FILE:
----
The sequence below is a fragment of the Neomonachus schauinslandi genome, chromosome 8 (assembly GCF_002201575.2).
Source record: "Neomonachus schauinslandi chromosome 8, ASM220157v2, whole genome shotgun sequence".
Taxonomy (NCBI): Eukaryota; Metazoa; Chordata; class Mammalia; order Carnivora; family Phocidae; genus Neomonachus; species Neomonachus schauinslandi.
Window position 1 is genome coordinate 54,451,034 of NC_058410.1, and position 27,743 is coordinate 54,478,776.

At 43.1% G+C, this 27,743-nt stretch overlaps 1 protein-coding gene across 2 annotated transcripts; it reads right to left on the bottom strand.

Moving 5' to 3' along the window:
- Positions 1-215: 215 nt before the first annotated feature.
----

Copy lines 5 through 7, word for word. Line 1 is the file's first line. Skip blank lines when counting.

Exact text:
At 43.1% G+C, this 27,743-nt stretch overlaps 1 protein-coding gene across 2 annotated transcripts; it reads right to left on the bottom strand.

Moving 5' to 3' along the window:
- Positions 1-215: 215 nt before the first annotated feature.